If we think of inquiry as a voyage, then we might think of curriculum as a compass – map and compass set. As a map the curriculum outlines the destinations and checkpoints, obstacles and viewpoints. The curriculum outlines the “need to knows” in context (national/international standards), but doesn’t dictate the route to take – or the schedule for the learning. There may be well-trodden paths to lead us to tourist hotspots but there might also be areas uncharted, adventures waiting to happen where the questing learner (co-)creates new knowledge, ideas or outcomes.
The compass holds “true north”, ensuring that whatever the path taken, learners can find themselves back on track, relatively unscathed. The compass can help the tempered self-regulating learner decide “If I’m here, and I want/need to get there, then I have to ______ .” In the PYP context, you might want to read the ever-great Edna Sackson’s post on “curriculum shouldn’t be linear“.
With curriculum as a map and compass, teachers and learners can navigate the “need to knows and where to go’s” with some confidence. They might even be ready to set sail into the blue yonder…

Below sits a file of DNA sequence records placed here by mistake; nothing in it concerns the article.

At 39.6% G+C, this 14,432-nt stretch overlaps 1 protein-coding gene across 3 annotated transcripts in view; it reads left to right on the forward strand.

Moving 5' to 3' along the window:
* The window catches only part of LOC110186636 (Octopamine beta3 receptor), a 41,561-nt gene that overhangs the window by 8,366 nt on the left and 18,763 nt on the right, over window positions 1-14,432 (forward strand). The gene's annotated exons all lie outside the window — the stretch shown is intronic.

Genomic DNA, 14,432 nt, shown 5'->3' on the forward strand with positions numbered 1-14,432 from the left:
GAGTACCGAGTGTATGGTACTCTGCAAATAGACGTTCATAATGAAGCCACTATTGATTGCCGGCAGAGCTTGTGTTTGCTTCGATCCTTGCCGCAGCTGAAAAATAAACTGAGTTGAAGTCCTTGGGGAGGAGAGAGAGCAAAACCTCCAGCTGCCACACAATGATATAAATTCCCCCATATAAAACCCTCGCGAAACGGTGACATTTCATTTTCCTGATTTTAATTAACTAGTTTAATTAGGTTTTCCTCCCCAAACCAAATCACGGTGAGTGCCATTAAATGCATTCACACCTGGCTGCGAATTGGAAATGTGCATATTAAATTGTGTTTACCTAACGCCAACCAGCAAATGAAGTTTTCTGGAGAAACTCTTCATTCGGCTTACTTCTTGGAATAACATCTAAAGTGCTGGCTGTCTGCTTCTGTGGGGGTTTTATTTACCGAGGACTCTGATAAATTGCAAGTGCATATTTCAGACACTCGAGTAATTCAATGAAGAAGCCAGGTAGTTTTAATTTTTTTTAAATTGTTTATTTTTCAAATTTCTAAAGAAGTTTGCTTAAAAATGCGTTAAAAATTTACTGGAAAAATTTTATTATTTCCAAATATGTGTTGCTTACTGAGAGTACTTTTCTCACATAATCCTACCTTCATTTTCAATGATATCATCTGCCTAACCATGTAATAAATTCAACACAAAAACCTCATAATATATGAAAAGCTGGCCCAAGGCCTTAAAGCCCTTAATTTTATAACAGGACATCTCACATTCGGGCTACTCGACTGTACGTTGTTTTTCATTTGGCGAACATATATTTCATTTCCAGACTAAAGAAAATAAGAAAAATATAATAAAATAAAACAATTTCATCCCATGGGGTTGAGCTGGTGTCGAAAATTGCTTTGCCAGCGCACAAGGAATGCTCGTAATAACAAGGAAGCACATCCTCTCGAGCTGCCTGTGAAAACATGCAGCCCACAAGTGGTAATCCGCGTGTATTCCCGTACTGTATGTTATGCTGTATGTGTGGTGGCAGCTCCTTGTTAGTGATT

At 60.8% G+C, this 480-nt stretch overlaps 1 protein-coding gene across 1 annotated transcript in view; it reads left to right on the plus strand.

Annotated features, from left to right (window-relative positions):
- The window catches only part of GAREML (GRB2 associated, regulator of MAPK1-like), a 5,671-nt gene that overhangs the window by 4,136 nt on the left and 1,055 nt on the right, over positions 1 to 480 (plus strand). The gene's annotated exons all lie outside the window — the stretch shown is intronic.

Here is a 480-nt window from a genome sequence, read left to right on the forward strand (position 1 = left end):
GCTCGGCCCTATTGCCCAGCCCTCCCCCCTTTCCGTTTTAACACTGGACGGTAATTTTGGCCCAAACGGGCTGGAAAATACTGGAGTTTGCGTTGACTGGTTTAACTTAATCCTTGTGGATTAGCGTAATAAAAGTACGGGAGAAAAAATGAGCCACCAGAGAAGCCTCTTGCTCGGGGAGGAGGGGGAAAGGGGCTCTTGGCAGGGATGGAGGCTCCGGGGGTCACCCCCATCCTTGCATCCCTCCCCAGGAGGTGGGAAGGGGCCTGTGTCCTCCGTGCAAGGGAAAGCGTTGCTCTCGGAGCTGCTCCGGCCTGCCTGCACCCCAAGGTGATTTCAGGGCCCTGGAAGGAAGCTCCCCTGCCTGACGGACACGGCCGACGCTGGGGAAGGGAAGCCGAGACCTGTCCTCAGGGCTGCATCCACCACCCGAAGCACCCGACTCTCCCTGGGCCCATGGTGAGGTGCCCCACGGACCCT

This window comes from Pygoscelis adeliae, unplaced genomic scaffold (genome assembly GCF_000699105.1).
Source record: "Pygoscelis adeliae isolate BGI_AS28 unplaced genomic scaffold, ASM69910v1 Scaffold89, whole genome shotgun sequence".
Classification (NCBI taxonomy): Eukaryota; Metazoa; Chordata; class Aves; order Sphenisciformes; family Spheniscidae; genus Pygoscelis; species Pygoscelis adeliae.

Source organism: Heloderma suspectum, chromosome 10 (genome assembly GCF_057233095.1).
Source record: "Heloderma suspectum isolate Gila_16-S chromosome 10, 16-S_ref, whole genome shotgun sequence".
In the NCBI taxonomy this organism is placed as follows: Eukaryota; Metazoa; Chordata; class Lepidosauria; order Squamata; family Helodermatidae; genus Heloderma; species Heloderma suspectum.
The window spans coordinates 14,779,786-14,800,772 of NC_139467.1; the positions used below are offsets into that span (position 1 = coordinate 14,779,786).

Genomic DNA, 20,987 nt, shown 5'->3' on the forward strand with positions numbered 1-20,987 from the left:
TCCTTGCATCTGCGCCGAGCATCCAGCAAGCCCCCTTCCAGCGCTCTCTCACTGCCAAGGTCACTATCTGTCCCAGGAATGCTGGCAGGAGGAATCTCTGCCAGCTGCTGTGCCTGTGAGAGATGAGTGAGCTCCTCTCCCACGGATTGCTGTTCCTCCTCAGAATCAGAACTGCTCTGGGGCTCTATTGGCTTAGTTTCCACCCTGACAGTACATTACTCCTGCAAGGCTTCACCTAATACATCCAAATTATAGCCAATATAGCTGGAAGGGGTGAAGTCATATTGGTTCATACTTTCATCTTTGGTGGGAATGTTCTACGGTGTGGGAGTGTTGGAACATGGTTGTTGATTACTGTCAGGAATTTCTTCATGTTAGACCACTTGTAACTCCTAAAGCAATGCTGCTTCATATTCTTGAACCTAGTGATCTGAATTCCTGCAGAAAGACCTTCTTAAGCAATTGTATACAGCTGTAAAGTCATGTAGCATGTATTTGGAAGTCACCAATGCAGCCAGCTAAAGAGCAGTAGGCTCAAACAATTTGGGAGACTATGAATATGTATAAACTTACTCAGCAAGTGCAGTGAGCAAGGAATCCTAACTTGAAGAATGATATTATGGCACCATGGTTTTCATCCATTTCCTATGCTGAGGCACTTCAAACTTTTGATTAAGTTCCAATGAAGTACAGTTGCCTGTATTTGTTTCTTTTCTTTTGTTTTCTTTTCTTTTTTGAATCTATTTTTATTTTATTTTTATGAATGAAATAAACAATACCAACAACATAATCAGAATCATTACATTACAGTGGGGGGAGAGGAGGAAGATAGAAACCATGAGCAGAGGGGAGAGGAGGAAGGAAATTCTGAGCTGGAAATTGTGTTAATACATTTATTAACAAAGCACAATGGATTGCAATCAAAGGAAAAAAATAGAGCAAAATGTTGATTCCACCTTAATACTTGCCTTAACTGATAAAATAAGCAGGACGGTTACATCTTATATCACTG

Just in case & just in time: the navigator’s toolkitWhat are the roles of knowledge and skills in an inquiry context? Under this metaphor, we might think of them as the “need to knows” to start the journey: the contents of the voyager’s backpack.
- What does the explorer need to know and be able to do to set the course? What experiences and provocations can inspire the journey and create the moving force to get going?
- What do they need to know and be able to do to get going? How will they know they’re making progress and how will they generate feedback to take action on the journey? What are the most effective ways to learn this foundational knowledge, misconception-free, so that they are prepared for the journey ahead?
- What are the “just in case” lessons or resources that the teacher might have to hand (or workshop with), in prediction for challenges ahead? “Ah, I can see you’re heading up the mountain…. do you have the right rope?“.
- What are the “just in time” lessons that the teacher might need to prepare, or have at their fingertips, as the journey progresses? How can we spot and take appropriate actions on the little nudges that get the lost wanderer out of the bog?
The Teacher and Learner as WayfindersThrough all these decisions the teacher makes (or helps the student make), we can hold the following in mind: